Video: SRAM's Wireless Eagle AXS Drivetrain Explained


SRAM Eagle AXS Quick Hits

Is this stuff waterproof? It is, at least as much as a mountain biker would ever need it to be. The components come with an IP69K international standard rating that validates systems that require regular pressurized cleaning. Lake jumping? No. Spraying off mud? Zero issues.

How long will the batteries last? That depends on how much you shift, of course, but SRAM says to expect 20-hours (or more) from the derailleur's power supply and two years from the CR2030 that's in the remote.

Do you need to download the AXS app? If the last thing you want on your phone or iPod is another app, then no, you don't need it to use the AXS drivetrain. But you'll need it if you ever want to play with different button settings.

Is my drivetrain going to get hacked? Highly unlikely, but that tinfoil hat does look good on you. The shifter and derailleur, as well as the Reverb AXS and its remote, all talk to each other through an encrypted wireless network that SRAM says is proprietary to them. In order to change the functions, you'd need to have the app, know the targeted derailleur's serial number, and have physical access to do the pairing. If your riding buddy does all that, I think he deserves to be able to play a prank on you.

What's this Eagle AXS drivetrain compatible with? Any bike that can run a normal, 12-speed mechanical Eagle drivetrain can be AXS-ified as well. You'll have to use the now common XD driver, of course, but that's it.

What does the Eagle AXS group include? You'll get the AXS derailleur and shifter, and it also comes with the cranks, chainring, cassette, chain, charger and cord, and the Chain Gap Tool so you set it up correctly. Oh, and some batteries, of course. Interestingly, SRAM is only offering the group as a whole kit, for now, but I'm told that individual components will be available around four weeks from now.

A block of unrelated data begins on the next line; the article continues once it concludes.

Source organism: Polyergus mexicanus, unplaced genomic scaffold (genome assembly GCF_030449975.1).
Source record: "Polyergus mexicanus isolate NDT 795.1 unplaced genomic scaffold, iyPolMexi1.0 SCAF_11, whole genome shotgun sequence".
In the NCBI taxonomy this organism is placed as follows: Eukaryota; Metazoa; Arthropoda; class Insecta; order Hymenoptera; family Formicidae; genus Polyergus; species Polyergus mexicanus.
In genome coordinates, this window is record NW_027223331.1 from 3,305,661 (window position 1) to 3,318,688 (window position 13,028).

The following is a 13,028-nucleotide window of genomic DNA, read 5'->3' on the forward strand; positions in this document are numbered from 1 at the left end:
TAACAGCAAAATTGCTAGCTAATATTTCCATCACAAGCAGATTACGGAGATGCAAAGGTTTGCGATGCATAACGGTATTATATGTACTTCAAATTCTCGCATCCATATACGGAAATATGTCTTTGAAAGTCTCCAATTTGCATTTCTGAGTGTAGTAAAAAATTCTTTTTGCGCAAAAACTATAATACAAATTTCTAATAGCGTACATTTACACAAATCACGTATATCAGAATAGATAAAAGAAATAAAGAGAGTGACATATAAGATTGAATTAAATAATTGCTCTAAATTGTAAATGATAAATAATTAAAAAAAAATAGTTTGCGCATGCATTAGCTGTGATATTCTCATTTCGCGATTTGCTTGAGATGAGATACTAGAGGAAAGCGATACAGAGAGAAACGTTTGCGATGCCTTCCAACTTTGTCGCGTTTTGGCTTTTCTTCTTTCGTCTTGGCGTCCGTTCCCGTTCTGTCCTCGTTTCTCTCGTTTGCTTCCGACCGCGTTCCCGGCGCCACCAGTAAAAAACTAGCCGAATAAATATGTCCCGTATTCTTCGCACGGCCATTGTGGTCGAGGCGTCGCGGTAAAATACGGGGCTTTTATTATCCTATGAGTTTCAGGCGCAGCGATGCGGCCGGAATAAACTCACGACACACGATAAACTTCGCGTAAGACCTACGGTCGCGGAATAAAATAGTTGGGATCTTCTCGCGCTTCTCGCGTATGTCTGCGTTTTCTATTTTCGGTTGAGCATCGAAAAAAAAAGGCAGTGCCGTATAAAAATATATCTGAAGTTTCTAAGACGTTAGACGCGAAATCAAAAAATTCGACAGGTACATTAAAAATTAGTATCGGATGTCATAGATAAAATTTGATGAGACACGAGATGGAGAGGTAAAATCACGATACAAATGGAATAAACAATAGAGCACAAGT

What's up with that rainbow colored chain and cassette? I think it looks neat, but it isn't going to be for everyone. AXS XX1 will only be available in what SRAM calls "oil slick" but the slightly heavier X01 group can be had in a more subdued black finish.

Batteries surely mean that it's heavy, right? The batteries weigh just 25-grams each, so not really. An Eagle AXS XX1 group is said to come in 5-grams lighter than its mechanical sibling, putting it at 1,451-grams without a bottom bracket. X01 is 15-grams lighter overall, so it weighs 1,487-grams without a bottom bracket. SRAM declined to provide me with individual component weights.

When is it available and how much should I sell my organs for? The roadies will be able to get their AXS components pretty much today, but us dirty mountain bike types will need to wait until sometime in April before it's on the shelves. An entire Eagle AXS XX1 group will go for $2,000 USD, while the X01 group sells for $1,900 USD. You should probably just save up instead of selling your insides.